Historically black college marks accreditation
LOUISVILLE, Ky. (AP) — A small, historically black college founded 135 years ago by former slaves celebrated a milestone Monday — gaining national accreditation that's expected to spur growth for the tiny campus in Louisville.
U.S. Sen. Rand Paul and U.S. Rep. John Yarmuth joined students, faculty and administrators in marking the new status for Simmons College of Kentucky, a private school that hopes to double its enrollment next fall with the addition of several new academic programs.
"Simply put, accreditation is value," said Kevin Cosby, the college's president. "It is proof that Simmons has met national standards necessary to produce graduates who are prepared to enter into their selected professions."
Simmons said its accreditation was awarded by The Association of Biblical Higher Education, comprised of almost 200 postsecondary institutions across North America. The school completed an eight-year assessment of its academic and financial standards to achieve the recognition.
School leaders said the newfound status also positions the school to seek federal designation among the nation's historically black colleges and universities. That designation could pump a minimum of $300,000 annually into Simmons, they said.
The school also landed a large financial award Monday to further the momentum.
Kentucky Senate OKs mental health record exchange
FRANKFORT, Ky. (AP) — Mental health records for patients in Kentucky are on their way to meeting federal regulations after a bill passed through the Senate Monday, seeking to bring them up to code.
The measure would allow mental health care providers to participate in an electronic information network in order to meet federal requirements.
The bill's sponsor is Sen. Alice Forgy Kerr, a Republican from Lexington.
Kerr says the bill aims to help people by having mental health care providers practice the same information exchange as practiced by physical health care providers.
The measure passed out of the Senate on a unanimous vote of 35-0. It now moves to the House for consideration.
Kentucky Senate OKs home care worker bill
FRANKFORT, Ky. (AP) — A bill passed by the Kentucky Senate on Monday would exempt home care workers from the state's seven-day overtime law.
Under current Kentucky law, if an in-home caregiver works for seven consecutive days, the employer must pay time and a half on the seventh day.
Bill sponsor Sen. Julie Denton, a Republican from Louisville, says the rule inhibits scheduling flexibility and can drive up employer costs.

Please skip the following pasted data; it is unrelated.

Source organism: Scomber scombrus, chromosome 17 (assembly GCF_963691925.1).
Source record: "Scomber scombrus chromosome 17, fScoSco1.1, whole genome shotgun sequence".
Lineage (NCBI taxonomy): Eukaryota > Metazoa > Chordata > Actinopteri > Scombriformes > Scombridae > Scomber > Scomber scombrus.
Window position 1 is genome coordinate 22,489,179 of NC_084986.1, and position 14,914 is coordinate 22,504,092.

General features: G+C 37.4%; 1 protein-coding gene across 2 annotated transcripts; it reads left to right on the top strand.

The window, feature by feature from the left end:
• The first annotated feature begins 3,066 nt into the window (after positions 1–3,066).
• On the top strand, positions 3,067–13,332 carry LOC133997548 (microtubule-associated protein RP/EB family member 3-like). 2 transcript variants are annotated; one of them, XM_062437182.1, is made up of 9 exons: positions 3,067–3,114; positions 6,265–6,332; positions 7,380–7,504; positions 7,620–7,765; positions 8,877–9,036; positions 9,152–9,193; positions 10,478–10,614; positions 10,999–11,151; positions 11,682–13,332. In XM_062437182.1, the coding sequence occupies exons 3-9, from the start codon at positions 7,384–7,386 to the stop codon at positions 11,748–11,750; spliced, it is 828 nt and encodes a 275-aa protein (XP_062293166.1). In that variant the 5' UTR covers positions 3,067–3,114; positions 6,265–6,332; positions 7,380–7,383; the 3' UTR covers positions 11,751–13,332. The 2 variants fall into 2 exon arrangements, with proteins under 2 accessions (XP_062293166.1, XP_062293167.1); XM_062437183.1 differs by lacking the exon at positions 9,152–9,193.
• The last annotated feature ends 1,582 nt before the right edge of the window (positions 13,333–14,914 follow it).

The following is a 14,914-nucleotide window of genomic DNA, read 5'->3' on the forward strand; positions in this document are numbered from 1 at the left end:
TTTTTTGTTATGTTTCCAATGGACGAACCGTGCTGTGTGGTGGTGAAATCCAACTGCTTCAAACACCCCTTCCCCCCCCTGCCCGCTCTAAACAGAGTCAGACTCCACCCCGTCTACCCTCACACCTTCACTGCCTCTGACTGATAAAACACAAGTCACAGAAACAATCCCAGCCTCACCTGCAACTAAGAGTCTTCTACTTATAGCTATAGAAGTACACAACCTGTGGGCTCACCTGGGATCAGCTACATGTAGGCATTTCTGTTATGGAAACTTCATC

The measure received no opposition in its committee hearing or on the Senate floor.
The bill passed out of the Senate on a 34-1 vote. It now moves to the Kentucky House for consideration.
Ky. prison with Vt. inmates no longer locked down
MONTPELIER, Vt. (AP) — A longer-than-usual lockdown ended earlier this month at a Kentucky prison housing inmates from Vermont and officials said there are plans to change how the facility monitors inmates there.
More than 200 inmates at the Lee Adjustment Center in Beattyville were confined to their cells for a week and allowed out only when escorted by staff after a lockdown initiated Jan. 15 because of a series of assaults. The modified lockdown lasted until Feb. 4, with prisoners allowed to access day rooms for no more than four hours daily.
Most prison lockdowns last about three days, Vermont Defender General Matthew Valerio said in January. The full lockdown process in Kentucky lasted almost three weeks.
Vermont houses prisoners in two facilities out-of-state due to space issues and money woes. About 10 inmates from Vermont were moved to facilities in Arizona or Vermont during the lockdown, said Vermont Department of Corrections Commissioner Andy Pallito.
Pallito said Corrections Corporation of America, the private contractor that operates the Kentucky prison, has committed to more staffing and more direct supervision within the units at the facility in coming weeks. Pallito said a security specialist assessed the lockdown for the department, and the department will continue to monitor the situation.
"Any private company is going to be apt to try and cut expenses," Pallito said of CCA. "It's our job to monitor that they don't cut too far."